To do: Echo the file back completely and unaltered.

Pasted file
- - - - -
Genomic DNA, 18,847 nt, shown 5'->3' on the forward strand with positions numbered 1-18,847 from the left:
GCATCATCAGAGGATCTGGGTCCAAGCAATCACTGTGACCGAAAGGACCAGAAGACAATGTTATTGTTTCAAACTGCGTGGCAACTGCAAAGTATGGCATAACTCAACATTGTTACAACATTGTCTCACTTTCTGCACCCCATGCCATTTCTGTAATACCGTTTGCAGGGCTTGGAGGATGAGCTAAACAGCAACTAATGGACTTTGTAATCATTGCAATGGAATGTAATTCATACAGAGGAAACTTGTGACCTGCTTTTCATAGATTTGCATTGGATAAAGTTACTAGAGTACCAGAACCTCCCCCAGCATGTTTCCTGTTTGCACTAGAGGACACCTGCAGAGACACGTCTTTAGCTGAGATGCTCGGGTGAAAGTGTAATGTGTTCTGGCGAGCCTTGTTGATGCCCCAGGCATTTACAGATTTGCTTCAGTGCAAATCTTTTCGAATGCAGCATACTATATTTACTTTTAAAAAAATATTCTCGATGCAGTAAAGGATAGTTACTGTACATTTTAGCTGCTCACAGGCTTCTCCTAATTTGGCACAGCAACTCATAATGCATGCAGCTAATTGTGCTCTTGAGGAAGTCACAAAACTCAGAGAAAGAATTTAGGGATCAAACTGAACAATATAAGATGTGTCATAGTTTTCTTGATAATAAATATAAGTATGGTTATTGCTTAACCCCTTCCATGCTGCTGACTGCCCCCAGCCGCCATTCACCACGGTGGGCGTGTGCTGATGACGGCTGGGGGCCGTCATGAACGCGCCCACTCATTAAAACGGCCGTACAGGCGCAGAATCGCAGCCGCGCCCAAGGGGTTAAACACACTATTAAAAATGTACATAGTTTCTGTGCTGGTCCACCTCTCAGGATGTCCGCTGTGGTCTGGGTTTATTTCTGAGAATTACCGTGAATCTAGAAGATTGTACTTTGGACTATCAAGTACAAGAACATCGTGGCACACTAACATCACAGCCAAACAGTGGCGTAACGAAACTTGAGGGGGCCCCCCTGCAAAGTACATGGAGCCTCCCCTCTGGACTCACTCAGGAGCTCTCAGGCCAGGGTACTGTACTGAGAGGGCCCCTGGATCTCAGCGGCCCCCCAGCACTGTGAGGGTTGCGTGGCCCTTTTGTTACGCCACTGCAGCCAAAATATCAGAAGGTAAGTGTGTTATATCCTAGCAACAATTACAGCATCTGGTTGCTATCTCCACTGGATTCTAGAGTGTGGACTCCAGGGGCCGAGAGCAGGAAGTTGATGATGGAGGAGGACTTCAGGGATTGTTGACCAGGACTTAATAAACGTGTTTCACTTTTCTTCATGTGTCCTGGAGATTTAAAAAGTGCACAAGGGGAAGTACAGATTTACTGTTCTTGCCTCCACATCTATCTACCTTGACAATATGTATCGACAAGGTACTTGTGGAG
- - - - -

Genomic DNA, 18,847 nt, shown 5'->3' on the forward strand with positions numbered 1-18,847 from the left:
GCATCATCAGAGGATCTGGGTCCAAGCAATCACTGTGACCGAAAGGACCAGAAGACAATGTTATTGTTTCAAACTGCGTGGCAACTGCAAAGTATGGCATAACTCAACATTGTTACAACATTGTCTCACTTTCTGCACCCCATGCCATTTCTGTAATACCGTTTGCAGGGCTTGGAGGATGAGCTAAACAGCAACTAATGGACTTTGTAATCATTGCAATGGAATGTAATTCATACAGAGGAAACTTGTGACCTGCTTTTCATAGATTTGCATTGGATAAAGTTACTAGAGTACCAGAACCTCCCCCAGCATGTTTCCTGTTTGCACTAGAGGACACCTGCAGAGACACGTCTTTAGCTGAGATGCTCGGGTGAAAGTGTAATGTGTTCTGGCGAGCCTTGTTGATGCCCCAGGCATTTACAGATTTGCTTCAGTGCAAATCTTTTCGAATGCAGCATACTATATTTACTTTTAAAAAAATATTCTCGATGCAGTAAAGGATAGTTACTGTACATTTTAGCTGCTCACAGGCTTCTCCTAATTTGGCACAGCAACTCATAATGCATGCAGCTAATTGTGCTCTTGAGGAAGTCACAAAACTCAGAGAAAGAATTTAGGGATCAAACTGAACAATATAAGATGTGTCATAGTTTTCTTGATAATAAATATAAGTATGGTTATTGCTTAACCCCTTCCATGCTGCTGACTGCCCCCAGCCGCCATTCACCACGGTGGGCGTGTGCTGATGACGGCTGGGGGCCGTCATGAACGCGCCCACTCATTAAAACGGCCGTACAGGCGCAGAATCGCAGCCGCGCCCAAGGGGTTAAACACACTATTAAAAATGTACATAGTTTCTGTGCTGGTCCACCTCTCAGGATGTCCGCTGTGGTCTGGGTTTATTTCTGAGAATTACCGTGAATCTAGAAGATTGTACTTTGGACTATCAAGTACAAGAACATCGTGGCACACTAACATCACAGCCAAACAGTGGCGTAACGAAACTTGAGGGGGCCCCCCTGCAAAGTACATGGAGCCTCCCCTCTGGACTCACTCAGGAGCTCTCAGGCCAGGGTACTGTACTGAGAGGGCCCCTGGATCTCAGCGGCCCCCCAGCACTGTGAGGGTTGCGTGGCCCTTTTGTTACGCCACTGCAGCCAAAATATCAGAAGGTAAGTGTGTTATATCCTAGCAACAATTACAGCATCTGGTTGCTATCTCCACTGGATTCTAGAGTGTGGACTCCAGGGGCCGAGAGCAGGAAGTTGATGATGGAGGAGGACTTCAGGGATTGTTGACCAGGACTTAATAAACGTGTTTCACTTTTCTTCATGTGTCCTGGAGATTTAAAAAGTGCACAAGGGGAAGTACAGATTTACTGTTCTTGCCTCCACATCTATCTACCTTGACAATATGTATCGACAAGGTACTTGTGGAG